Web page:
Offshore Wind Energy in Chemical Manufacturing by Electrolysis – ePTA & Hydrogen Low Carbon Transitions and Community Benefits – Economics of Offshore Wind Developments

Research proposals

  • Research area

    Low carbon transitions and community benefits

  • Institution

    University of Hull

  • Research project

    Offshore Wind Energy in Chemical Manufacturing by Electrolysis – ePTA & Hydrogen
    Low Carbon Transitions and Community Benefits – Economics of Offshore Wind Developments

  • Lead supervisor

    Dr Jay D Wadhawan (Senior Lecturer – Faculty of Science and Engineering, University of Hull)

  • Supervisory Team

    Dr Jay D Wadhawan (Senior Lecturer – Faculty of Science and Engineering, University of Hull)
    Dr Nathan Lawrence (Chem Eng, University of Hull)
    Professor Stephen Kelly (Chem, University of Hull)

Project Description:

This project will demonstrate proof-of-principle for the efficient and cost-effective storage of the intermittent electrical power from Offshore Wind Farms as chemical energy products.

We will examine the technical, environmental and economic feasibility of producing hydrogen via water electrolysis, with co-generation of both oxygen and purified terephthalic acid (ePTA) used to produce the recyclable plastic PET (polyethyleneterephthalate).

Around 13 Mte p.a. of terephthalic acid are manufactured by the oxidation of para-xylene using oxygen (15-30 atm) in acetic acid between 175–225 oC using a cobalt-manganese-bromide catalyst, in the BP AMOCO process. We will replace these with lower cost, more environmentally friendly reaction conditions through the use of OSW electricity as a ‘reagent’ to produce ePTA. We will apply electrosynthesis in innovative approaches to:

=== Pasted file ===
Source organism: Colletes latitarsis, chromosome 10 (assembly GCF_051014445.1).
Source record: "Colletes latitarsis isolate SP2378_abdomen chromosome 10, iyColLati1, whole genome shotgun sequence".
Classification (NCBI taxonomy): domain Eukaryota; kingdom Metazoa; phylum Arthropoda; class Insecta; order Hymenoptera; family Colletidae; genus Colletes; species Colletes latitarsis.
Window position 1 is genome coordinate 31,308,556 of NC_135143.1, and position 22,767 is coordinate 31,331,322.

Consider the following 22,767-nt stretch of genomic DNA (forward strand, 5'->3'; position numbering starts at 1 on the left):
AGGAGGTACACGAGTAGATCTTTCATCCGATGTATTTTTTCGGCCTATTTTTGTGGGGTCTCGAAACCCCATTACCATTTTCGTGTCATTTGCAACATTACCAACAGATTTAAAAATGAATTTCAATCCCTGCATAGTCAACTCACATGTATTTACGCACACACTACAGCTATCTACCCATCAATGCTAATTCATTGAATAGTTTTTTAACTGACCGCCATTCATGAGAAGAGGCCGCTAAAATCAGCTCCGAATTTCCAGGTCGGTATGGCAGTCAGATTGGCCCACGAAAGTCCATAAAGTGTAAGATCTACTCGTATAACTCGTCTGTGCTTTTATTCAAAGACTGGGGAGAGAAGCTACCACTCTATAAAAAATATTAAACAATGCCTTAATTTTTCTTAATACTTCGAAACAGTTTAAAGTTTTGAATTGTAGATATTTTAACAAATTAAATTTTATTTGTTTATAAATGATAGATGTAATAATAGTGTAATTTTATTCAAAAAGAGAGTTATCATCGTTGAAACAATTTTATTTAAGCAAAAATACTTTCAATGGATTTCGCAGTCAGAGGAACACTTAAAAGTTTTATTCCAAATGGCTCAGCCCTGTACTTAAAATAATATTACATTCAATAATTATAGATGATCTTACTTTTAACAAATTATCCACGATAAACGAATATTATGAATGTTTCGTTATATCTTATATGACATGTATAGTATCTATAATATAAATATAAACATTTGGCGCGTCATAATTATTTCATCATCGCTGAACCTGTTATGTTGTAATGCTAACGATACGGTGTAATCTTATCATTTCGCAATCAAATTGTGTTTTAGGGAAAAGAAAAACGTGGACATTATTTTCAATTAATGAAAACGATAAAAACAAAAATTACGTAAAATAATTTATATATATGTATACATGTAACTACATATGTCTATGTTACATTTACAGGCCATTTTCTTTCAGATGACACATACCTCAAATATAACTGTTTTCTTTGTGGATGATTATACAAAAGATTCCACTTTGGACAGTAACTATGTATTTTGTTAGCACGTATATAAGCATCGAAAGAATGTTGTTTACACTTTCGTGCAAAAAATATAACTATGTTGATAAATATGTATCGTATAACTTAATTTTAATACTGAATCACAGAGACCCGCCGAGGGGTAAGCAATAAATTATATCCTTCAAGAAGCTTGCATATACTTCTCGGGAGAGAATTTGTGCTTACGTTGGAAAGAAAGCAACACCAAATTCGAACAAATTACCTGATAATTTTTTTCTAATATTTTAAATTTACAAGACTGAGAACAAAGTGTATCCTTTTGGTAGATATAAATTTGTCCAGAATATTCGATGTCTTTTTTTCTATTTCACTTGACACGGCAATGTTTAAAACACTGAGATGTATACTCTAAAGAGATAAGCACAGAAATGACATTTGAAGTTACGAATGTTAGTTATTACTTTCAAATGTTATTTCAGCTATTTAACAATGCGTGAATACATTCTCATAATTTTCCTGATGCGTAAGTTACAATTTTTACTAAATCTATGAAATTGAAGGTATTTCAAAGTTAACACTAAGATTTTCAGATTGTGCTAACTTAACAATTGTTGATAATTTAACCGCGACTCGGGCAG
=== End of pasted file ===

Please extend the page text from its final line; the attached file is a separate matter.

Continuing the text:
• study para-xylene electrooxidation using environmentally friendly solvents,
  • optimise ‘green’ hydrogen production, storage and utilisation as a low-carbon power source,
  • remove the toxic catalyst (AMOCO process) and requirement for expensive, corrosion-resistant titanium reactors,
  • optimise the reaction using intermittent electricity from OSW farms,
  • demonstrate technical, economical and environmental feasibility (against the counterfactual).

 

Commercial and industrial pathways to take this methodology forward will be developed in conjunction with industrial partners during the project.

Download all research proposals here